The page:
While Julie’s having her musculature inspected by strange older men, Kevin’s out doing his own thing. He meets up with his girlfriend, who, unlike the legendary Missy, barely gets a blip of screen time (up to this point, we didn’t even know she existed), but hey, she seems nice. Kevin also goes to visit his mom, which provides another opportunity for the show to flesh out Kevin’s backstory. It’s clear that the he still feels the pain of his father’s abandonment (who wouldn’t?). “That’s the ultimate level of irresponsibility,” Kevin says. Though he’s remembered as the villain of The Real World: New York, I think Kevin’s far more interesting than that.
Kevin’s absence from the loft has become a source of contention with his roommates, who hold a house meeting to discuss how they might get to know each other better. They clearly think of themselves as more than just roommates; they’re fellow participants in a valuable social experiment. “I feel like we need to lock the doors and unplug the phones,” Julie says, sounding more naïve than usual. The other roommates share the same feeling, but also have things like, you know, jobs to worry about. They decide to schedule a regular loft dinner on Sunday nights, and Kevin even offers to cook the first meal, a Mexican fiesta (¡Olé!). But when Sunday night rolls around, he is nowhere to be found; we later learn he was at a poetry reading which he had forgotten about (hey Kev, that’s what Post-It notes are for!).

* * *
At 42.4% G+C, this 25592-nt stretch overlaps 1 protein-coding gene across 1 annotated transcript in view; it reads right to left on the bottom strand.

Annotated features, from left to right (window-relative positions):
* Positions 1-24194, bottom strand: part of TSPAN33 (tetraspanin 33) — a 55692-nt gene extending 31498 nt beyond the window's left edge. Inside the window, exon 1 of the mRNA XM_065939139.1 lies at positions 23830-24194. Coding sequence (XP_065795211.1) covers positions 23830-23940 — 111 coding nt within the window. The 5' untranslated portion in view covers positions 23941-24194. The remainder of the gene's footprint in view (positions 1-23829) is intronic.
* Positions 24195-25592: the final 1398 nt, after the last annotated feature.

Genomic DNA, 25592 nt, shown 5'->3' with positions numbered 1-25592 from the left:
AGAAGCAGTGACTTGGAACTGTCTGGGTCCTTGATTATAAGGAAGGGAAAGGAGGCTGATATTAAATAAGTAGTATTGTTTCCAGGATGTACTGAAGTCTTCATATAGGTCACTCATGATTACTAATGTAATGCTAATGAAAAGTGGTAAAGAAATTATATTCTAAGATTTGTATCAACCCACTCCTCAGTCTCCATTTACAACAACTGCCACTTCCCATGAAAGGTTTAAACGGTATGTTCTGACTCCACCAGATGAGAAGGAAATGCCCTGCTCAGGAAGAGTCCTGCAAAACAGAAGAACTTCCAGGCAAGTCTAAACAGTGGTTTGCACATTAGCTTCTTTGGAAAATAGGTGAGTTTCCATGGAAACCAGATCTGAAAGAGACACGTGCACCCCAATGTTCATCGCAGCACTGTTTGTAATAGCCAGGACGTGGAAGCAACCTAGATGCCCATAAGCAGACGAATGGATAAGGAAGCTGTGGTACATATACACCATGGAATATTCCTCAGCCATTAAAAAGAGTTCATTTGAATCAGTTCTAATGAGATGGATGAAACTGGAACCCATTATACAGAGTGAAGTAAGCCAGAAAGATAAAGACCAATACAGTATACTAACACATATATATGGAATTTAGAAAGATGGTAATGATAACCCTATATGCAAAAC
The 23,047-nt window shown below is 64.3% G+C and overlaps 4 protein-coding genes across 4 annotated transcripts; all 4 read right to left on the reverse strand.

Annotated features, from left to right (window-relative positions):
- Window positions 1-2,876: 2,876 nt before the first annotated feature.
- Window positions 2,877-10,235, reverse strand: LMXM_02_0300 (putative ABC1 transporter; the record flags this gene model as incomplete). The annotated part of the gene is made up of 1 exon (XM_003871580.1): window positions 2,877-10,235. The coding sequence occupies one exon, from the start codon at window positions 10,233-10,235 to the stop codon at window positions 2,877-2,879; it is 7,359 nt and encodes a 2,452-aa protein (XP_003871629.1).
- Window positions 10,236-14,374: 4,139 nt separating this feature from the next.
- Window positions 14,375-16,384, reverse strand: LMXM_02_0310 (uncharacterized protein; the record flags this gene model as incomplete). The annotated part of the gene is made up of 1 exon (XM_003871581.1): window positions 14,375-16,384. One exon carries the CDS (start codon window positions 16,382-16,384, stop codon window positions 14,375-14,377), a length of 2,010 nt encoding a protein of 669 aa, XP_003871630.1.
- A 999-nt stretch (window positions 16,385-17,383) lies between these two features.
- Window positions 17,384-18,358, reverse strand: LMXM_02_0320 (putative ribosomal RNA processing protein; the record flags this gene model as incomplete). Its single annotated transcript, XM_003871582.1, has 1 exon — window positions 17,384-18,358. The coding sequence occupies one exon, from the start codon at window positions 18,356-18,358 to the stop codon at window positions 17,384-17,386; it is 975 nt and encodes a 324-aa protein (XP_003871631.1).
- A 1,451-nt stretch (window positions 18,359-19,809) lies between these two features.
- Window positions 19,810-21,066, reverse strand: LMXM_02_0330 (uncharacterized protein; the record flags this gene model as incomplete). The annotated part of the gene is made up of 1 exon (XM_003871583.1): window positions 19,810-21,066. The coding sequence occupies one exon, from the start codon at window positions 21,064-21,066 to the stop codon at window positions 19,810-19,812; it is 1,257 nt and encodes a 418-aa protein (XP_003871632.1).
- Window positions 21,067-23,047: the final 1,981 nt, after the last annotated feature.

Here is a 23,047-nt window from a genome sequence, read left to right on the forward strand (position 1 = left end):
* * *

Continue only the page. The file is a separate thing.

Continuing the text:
Irritated, the roomies decided to play a joke on Kevin. They pick personalities out of a fishbowl and get into costume—Julie’s a whore, Eric’s gay (you can tell from the hair gel), Andre’s a country bumpkin, and Norm’s a kleptomaniac hippie (though, wearing a top hat, sunglasses, and some giant beads, he looks more like an acid raver) who tries to hop in the shower with Eric. The joke is pretty barbed: Kevin barely knows his roommates, so he won’t notice if they completely change their personalities. When he gets back to the loft, Kevin does sense something amiss, but he doesn’t realize that he’s the butt of an elaborate joke. Instead, he’s completely spooked: at one point, he even thinks he hears the cat barking, so thoroughly has his world been turned upside down.